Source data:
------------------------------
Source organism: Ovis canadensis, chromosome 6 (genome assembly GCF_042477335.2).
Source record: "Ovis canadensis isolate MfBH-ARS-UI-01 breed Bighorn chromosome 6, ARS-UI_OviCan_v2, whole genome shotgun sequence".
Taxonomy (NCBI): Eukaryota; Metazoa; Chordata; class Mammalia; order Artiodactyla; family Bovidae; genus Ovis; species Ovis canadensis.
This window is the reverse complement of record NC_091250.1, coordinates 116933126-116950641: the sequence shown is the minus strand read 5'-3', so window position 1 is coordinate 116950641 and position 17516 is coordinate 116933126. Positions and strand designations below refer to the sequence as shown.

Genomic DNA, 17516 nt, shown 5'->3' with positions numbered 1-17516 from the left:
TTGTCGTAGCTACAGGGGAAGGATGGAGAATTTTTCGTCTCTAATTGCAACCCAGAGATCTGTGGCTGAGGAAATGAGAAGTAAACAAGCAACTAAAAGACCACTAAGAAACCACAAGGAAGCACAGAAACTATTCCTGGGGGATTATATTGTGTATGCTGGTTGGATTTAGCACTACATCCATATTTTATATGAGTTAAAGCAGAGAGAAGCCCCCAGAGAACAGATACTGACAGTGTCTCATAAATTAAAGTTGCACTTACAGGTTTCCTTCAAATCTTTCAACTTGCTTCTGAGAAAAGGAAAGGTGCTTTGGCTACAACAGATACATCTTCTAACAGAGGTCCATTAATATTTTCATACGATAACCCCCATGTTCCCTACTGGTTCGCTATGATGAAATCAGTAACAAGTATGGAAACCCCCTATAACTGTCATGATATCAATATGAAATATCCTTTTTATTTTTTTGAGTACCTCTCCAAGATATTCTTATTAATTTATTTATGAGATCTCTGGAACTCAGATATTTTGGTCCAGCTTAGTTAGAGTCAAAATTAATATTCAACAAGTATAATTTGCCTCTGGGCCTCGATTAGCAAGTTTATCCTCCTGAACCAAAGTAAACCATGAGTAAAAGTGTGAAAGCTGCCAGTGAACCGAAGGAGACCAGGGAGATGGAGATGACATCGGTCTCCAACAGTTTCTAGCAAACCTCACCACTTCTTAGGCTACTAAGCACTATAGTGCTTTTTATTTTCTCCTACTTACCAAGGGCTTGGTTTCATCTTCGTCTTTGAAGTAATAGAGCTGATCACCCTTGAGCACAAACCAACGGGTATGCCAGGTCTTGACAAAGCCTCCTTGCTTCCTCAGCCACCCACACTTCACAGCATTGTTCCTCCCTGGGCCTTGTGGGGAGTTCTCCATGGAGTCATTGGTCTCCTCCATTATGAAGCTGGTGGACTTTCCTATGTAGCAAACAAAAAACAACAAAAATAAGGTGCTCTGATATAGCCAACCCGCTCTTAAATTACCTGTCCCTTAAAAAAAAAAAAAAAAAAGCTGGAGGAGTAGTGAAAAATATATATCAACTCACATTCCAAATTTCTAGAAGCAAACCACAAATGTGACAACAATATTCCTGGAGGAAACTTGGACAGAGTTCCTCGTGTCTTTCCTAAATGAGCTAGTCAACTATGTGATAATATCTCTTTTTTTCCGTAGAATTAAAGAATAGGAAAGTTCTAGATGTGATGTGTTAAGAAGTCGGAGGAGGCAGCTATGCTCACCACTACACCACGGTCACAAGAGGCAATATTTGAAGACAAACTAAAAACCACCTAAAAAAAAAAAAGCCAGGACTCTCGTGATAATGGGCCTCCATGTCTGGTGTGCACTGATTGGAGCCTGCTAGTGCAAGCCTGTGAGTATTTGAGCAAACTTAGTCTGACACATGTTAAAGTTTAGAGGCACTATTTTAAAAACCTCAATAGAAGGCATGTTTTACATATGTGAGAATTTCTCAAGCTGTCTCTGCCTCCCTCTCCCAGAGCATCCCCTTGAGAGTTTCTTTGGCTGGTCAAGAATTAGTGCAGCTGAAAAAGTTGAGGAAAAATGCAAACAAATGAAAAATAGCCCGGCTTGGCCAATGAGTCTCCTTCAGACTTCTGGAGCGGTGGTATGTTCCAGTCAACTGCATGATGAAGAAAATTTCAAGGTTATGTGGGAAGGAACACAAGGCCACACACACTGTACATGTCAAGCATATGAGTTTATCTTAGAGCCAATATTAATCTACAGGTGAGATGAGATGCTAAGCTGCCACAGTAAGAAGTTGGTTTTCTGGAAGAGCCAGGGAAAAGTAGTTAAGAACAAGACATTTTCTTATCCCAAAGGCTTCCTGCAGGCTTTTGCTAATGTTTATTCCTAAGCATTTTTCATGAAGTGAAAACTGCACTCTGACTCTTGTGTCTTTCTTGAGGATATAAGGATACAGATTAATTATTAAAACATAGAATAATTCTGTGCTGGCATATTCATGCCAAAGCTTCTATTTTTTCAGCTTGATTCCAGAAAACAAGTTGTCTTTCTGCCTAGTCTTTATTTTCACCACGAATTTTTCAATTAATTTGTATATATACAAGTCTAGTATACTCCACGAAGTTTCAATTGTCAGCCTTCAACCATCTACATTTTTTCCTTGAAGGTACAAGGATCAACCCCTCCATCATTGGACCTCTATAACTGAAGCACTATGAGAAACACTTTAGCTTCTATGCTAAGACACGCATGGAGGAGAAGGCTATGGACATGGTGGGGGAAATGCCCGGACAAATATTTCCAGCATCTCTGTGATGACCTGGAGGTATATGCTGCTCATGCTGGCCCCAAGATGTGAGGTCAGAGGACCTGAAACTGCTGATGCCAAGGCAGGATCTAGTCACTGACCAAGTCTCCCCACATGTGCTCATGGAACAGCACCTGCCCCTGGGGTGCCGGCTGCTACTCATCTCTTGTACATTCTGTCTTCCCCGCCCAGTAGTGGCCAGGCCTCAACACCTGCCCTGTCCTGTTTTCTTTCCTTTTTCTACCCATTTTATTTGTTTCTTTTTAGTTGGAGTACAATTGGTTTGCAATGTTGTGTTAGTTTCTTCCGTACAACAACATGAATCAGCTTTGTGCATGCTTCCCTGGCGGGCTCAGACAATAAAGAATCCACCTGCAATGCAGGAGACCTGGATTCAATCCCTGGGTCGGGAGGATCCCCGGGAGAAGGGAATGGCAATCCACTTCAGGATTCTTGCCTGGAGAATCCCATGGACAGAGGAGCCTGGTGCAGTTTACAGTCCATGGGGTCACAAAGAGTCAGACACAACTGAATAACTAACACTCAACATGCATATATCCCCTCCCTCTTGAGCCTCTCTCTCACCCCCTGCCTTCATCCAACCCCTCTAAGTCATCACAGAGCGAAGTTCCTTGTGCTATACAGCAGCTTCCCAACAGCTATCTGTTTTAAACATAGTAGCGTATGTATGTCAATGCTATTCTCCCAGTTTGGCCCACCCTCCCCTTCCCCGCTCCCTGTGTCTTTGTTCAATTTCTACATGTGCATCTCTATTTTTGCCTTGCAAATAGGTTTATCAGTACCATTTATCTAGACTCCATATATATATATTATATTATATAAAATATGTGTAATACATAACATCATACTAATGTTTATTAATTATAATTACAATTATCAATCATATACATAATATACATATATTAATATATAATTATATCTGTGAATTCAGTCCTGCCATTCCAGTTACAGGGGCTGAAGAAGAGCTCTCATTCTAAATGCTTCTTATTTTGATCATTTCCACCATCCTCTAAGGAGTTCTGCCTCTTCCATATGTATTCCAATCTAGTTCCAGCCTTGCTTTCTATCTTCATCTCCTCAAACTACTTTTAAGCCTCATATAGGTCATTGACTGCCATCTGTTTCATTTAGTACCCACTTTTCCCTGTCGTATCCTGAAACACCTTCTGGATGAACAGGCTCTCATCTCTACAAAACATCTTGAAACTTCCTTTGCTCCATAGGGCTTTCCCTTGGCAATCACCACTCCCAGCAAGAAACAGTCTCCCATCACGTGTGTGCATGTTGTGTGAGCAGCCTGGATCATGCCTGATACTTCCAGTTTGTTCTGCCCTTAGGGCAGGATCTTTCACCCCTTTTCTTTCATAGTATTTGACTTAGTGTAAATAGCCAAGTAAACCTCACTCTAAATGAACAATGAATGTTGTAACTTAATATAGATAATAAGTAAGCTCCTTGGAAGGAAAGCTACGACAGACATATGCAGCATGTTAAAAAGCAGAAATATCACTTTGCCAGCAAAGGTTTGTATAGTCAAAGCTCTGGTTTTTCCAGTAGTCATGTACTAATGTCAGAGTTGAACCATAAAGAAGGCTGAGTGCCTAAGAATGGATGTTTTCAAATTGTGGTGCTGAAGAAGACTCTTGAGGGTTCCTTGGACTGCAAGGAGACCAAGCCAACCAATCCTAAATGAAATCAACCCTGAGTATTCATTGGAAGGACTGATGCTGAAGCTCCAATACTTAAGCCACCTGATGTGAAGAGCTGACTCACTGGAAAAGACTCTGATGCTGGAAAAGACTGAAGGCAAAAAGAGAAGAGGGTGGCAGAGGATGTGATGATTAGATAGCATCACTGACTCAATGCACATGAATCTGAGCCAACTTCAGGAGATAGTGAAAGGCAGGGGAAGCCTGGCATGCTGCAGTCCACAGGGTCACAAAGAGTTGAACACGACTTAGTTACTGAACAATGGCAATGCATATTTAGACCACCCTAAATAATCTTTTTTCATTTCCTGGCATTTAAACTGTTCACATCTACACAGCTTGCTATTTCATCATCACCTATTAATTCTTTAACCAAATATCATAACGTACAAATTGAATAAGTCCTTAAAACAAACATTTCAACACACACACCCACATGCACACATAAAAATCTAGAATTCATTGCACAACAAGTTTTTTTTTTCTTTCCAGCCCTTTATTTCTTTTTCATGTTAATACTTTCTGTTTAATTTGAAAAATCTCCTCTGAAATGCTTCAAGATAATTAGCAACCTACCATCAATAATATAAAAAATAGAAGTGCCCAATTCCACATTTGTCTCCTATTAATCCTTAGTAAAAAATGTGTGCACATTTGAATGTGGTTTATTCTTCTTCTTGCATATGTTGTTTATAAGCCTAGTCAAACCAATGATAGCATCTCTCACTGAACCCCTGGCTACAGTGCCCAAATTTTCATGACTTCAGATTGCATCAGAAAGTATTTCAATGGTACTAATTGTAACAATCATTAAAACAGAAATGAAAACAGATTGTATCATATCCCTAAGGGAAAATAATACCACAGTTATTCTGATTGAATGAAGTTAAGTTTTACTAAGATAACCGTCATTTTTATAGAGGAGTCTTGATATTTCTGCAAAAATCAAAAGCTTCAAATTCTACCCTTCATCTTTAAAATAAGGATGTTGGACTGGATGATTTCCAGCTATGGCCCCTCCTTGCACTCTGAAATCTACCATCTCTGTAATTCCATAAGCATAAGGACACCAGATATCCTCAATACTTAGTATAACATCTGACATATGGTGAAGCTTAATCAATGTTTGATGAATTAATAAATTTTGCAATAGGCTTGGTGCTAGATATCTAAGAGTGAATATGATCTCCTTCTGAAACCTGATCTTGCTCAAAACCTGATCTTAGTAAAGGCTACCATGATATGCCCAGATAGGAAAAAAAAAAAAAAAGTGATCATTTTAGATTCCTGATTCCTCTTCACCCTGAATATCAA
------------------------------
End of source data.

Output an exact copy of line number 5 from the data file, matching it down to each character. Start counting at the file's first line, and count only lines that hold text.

Genomic DNA, 17516 nt, shown 5'->3' with positions numbered 1-17516 from the left: